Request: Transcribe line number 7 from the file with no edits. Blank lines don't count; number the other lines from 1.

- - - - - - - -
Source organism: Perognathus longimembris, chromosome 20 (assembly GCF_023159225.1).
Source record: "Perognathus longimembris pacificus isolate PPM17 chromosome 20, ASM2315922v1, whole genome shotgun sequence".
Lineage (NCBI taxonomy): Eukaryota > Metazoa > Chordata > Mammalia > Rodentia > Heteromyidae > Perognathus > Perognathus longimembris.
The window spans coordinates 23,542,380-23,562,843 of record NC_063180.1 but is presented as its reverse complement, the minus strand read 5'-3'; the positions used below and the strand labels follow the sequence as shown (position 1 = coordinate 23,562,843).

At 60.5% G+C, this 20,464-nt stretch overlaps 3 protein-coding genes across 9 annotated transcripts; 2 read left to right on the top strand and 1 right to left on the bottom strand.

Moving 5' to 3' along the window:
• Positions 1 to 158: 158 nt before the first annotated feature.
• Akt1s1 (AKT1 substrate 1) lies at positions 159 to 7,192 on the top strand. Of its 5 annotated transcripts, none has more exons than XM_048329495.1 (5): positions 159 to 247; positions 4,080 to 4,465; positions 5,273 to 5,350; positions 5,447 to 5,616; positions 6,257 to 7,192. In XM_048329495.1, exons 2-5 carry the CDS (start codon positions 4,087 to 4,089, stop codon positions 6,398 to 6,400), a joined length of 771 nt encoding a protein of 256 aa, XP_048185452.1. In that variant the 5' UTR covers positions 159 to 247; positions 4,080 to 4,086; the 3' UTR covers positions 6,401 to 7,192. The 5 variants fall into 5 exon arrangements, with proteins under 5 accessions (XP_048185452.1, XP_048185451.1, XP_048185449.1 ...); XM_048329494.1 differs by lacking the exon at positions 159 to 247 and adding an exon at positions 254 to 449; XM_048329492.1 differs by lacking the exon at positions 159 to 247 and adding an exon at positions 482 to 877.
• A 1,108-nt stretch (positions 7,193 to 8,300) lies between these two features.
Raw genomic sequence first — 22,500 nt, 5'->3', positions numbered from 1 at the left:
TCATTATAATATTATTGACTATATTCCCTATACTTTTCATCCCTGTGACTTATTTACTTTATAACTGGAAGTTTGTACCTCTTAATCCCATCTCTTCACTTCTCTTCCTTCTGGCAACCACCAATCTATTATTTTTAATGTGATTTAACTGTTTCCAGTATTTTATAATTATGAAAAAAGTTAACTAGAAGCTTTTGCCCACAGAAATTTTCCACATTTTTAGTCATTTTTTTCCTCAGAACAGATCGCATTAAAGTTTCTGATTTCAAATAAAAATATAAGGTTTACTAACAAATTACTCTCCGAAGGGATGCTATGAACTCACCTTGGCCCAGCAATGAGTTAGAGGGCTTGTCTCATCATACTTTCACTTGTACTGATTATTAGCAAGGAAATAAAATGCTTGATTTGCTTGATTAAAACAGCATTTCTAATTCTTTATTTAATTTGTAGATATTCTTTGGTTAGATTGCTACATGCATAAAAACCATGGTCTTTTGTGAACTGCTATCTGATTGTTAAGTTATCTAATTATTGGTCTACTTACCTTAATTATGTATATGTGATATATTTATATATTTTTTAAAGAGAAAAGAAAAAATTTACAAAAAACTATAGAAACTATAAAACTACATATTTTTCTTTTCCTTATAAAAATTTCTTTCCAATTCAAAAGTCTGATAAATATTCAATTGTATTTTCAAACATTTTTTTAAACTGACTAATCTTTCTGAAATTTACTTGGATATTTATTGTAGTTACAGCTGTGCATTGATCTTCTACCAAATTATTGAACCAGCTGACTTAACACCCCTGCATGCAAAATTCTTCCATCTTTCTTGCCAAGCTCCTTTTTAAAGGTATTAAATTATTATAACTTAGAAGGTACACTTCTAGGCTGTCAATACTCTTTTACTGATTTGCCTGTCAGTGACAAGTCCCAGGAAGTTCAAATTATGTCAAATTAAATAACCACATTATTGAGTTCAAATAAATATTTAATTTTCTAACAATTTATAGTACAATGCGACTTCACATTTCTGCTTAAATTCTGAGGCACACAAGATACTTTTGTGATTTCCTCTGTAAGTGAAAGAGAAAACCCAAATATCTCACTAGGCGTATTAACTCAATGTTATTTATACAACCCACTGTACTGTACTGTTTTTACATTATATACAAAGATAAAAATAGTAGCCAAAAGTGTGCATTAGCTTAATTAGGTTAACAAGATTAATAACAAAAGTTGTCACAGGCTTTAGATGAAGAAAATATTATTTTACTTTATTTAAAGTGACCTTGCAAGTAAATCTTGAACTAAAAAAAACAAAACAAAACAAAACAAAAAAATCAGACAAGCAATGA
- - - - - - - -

• Positions 1 to 158: 158 nt before the first annotated feature.